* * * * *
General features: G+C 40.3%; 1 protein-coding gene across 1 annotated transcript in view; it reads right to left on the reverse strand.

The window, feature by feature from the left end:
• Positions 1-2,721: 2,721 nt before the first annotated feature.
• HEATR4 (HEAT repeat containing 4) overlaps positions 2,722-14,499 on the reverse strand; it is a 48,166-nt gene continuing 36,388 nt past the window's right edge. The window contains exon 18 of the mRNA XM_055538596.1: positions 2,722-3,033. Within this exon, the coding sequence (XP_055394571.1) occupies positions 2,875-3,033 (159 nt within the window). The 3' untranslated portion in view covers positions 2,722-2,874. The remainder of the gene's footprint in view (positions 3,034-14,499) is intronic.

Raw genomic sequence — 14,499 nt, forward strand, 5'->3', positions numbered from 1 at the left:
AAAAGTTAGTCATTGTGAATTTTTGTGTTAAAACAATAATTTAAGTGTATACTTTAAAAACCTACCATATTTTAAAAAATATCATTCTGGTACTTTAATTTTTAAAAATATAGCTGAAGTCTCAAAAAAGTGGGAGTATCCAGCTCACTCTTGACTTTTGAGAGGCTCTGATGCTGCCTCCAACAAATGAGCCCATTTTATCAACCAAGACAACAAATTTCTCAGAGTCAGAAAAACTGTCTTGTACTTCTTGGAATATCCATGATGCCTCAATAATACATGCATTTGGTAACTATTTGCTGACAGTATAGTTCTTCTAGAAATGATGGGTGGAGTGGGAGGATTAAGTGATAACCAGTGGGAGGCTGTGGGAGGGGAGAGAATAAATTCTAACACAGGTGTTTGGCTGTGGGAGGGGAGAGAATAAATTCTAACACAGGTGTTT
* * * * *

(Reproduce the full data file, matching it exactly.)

General features: G+C 40.3%; 1 protein-coding gene across 1 annotated transcript in view; it reads right to left on the reverse strand.

The window, feature by feature from the left end:
• Positions 1-2,721: 2,721 nt before the first annotated feature.
• HEATR4 (HEAT repeat containing 4) overlaps positions 2,722-14,499 on the reverse strand; it is a 48,166-nt gene continuing 36,388 nt past the window's right edge. The window contains exon 18 of the mRNA XM_055538596.1: positions 2,722-3,033. Within this exon, the coding sequence (XP_055394571.1) occupies positions 2,875-3,033 (159 nt within the window). The 3' untranslated portion in view covers positions 2,722-2,874. The remainder of the gene's footprint in view (positions 3,034-14,499) is intronic.

Raw genomic sequence — 14,499 nt, forward strand, 5'->3', positions numbered from 1 at the left:
AAAAGTTAGTCATTGTGAATTTTTGTGTTAAAACAATAATTTAAGTGTATACTTTAAAAACCTACCATATTTTAAAAAATATCATTCTGGTACTTTAATTTTTAAAAATATAGCTGAAGTCTCAAAAAAGTGGGAGTATCCAGCTCACTCTTGACTTTTGAGAGGCTCTGATGCTGCCTCCAACAAATGAGCCCATTTTATCAACCAAGACAACAAATTTCTCAGAGTCAGAAAAACTGTCTTGTACTTCTTGGAATATCCATGATGCCTCAATAATACATGCATTTGGTAACTATTTGCTGACAGTATAGTTCTTCTAGAAATGATGGGTGGAGTGGGAGGATTAAGTGATAACCAGTGGGAGGCTGTGGGAGGGGAGAGAATAAATTCTAACACAGGTGTTTGGCTGTGGGAGGGGAGAGAATAAATTCTAACACAGGTGTTT